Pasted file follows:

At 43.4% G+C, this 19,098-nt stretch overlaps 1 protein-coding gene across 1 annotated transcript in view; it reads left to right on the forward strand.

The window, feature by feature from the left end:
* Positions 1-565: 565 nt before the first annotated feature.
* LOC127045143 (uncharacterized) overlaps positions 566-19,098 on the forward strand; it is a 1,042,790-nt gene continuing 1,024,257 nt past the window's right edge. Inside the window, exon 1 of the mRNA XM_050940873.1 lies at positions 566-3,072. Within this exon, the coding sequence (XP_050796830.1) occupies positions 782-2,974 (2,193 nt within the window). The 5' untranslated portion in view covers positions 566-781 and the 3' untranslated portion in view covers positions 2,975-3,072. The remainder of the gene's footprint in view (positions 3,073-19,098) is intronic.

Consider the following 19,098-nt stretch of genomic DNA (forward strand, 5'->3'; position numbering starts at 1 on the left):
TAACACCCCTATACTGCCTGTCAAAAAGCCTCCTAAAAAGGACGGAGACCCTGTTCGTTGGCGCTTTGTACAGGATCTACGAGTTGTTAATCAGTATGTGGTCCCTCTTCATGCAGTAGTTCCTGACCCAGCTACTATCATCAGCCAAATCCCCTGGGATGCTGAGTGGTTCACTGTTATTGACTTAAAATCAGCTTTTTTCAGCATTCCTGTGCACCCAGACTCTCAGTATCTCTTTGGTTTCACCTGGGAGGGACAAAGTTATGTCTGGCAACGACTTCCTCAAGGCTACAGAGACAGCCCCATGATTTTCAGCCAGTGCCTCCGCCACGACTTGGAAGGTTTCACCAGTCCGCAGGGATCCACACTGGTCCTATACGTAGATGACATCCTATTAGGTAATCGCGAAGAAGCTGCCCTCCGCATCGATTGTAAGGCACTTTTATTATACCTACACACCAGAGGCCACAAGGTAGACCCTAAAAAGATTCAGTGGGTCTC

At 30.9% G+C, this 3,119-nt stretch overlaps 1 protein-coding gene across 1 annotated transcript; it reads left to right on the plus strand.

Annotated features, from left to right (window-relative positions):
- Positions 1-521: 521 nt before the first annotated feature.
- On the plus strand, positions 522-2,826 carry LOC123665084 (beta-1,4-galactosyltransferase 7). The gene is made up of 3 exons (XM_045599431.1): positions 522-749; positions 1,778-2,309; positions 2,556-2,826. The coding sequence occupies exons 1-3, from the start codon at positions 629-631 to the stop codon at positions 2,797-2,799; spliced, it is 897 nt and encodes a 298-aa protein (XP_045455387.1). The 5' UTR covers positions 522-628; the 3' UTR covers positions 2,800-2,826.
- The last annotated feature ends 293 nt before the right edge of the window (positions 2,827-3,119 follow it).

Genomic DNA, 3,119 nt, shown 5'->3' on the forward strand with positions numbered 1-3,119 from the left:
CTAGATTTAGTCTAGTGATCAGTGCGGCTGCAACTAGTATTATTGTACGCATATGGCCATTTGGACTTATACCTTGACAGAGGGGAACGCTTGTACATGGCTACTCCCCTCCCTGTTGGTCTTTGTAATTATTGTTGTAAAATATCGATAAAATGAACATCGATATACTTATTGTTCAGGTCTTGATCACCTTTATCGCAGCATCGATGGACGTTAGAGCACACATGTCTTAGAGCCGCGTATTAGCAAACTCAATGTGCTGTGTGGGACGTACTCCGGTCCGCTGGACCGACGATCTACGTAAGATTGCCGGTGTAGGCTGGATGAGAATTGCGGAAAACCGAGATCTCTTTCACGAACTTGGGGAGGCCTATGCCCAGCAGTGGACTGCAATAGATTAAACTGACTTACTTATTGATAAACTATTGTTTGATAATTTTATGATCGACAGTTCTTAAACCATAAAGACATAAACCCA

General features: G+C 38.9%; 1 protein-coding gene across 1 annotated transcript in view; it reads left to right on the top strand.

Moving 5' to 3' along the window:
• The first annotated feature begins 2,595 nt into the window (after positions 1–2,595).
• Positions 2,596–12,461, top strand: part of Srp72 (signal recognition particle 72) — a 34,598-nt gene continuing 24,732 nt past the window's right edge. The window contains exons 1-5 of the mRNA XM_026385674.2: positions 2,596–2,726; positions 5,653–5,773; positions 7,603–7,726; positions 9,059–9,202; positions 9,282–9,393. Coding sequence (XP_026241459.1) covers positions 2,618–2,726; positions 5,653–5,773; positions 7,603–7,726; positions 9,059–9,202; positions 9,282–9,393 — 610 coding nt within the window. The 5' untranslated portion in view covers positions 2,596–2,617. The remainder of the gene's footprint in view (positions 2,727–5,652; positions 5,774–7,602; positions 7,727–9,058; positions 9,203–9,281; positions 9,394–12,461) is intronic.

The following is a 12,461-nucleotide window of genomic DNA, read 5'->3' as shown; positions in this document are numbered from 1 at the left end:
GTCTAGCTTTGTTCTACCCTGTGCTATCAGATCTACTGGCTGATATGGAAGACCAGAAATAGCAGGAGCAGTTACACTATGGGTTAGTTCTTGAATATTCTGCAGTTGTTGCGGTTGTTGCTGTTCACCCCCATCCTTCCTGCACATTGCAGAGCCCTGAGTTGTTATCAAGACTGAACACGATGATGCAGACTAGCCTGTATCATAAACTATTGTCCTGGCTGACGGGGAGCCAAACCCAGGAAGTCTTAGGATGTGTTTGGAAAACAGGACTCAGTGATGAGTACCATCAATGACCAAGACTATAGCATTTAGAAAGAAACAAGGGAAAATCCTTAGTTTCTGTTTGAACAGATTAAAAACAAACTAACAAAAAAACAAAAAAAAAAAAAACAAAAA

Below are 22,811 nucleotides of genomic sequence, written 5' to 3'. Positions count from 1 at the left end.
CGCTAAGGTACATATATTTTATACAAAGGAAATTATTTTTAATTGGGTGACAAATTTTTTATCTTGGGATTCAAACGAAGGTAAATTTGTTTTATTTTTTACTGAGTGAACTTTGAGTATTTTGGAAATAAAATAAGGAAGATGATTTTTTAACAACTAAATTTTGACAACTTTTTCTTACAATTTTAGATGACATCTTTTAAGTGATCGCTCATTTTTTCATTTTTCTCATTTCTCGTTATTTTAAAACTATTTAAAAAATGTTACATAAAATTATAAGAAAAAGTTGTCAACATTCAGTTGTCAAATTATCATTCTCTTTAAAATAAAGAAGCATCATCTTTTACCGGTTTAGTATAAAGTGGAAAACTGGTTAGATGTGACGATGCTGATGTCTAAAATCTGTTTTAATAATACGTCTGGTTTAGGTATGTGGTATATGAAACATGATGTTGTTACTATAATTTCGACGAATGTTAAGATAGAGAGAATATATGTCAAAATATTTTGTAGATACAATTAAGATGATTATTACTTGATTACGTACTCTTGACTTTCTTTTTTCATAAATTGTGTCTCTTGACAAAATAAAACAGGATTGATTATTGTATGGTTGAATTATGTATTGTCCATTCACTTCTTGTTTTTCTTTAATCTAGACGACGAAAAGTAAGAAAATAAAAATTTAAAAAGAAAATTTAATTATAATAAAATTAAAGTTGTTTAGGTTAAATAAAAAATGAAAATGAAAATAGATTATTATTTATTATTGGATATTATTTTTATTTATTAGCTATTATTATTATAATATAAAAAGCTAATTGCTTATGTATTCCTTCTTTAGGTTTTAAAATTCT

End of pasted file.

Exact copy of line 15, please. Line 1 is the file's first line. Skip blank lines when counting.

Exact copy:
Moving 5' to 3' along the window: